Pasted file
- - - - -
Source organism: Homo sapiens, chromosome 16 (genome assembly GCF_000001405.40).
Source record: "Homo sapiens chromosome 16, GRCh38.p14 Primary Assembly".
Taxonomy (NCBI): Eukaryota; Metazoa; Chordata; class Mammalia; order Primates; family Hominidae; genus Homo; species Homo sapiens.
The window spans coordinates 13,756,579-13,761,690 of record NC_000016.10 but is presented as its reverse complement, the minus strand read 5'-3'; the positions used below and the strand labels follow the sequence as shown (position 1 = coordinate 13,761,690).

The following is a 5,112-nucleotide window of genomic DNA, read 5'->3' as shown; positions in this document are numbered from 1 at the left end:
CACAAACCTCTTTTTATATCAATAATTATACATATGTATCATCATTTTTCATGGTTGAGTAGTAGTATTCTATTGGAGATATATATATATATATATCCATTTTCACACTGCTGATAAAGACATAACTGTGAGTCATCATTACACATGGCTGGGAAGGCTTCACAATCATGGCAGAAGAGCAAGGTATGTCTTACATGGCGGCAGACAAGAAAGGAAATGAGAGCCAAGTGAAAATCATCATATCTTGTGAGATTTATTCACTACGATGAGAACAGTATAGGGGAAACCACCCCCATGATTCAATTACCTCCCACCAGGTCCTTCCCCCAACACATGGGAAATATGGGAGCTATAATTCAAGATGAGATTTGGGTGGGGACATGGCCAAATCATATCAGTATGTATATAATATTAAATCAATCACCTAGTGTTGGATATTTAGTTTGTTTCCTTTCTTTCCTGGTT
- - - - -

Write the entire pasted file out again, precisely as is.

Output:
Source organism: Homo sapiens, chromosome 16 (genome assembly GCF_000001405.40).
Source record: "Homo sapiens chromosome 16, GRCh38.p14 Primary Assembly".
Taxonomy (NCBI): Eukaryota; Metazoa; Chordata; class Mammalia; order Primates; family Hominidae; genus Homo; species Homo sapiens.
The window spans coordinates 13,756,579-13,761,690 of record NC_000016.10 but is presented as its reverse complement, the minus strand read 5'-3'; the positions used below and the strand labels follow the sequence as shown (position 1 = coordinate 13,761,690).

The following is a 5,112-nucleotide window of genomic DNA, read 5'->3' as shown; positions in this document are numbered from 1 at the left end:
CACAAACCTCTTTTTATATCAATAATTATACATATGTATCATCATTTTTCATGGTTGAGTAGTAGTATTCTATTGGAGATATATATATATATATATCCATTTTCACACTGCTGATAAAGACATAACTGTGAGTCATCATTACACATGGCTGGGAAGGCTTCACAATCATGGCAGAAGAGCAAGGTATGTCTTACATGGCGGCAGACAAGAAAGGAAATGAGAGCCAAGTGAAAATCATCATATCTTGTGAGATTTATTCACTACGATGAGAACAGTATAGGGGAAACCACCCCCATGATTCAATTACCTCCCACCAGGTCCTTCCCCCAACACATGGGAAATATGGGAGCTATAATTCAAGATGAGATTTGGGTGGGGACATGGCCAAATCATATCAGTATGTATATAATATTAAATCAATCACCTAGTGTTGGATATTTAGTTTGTTTCCTTTCTTTCCTGGTT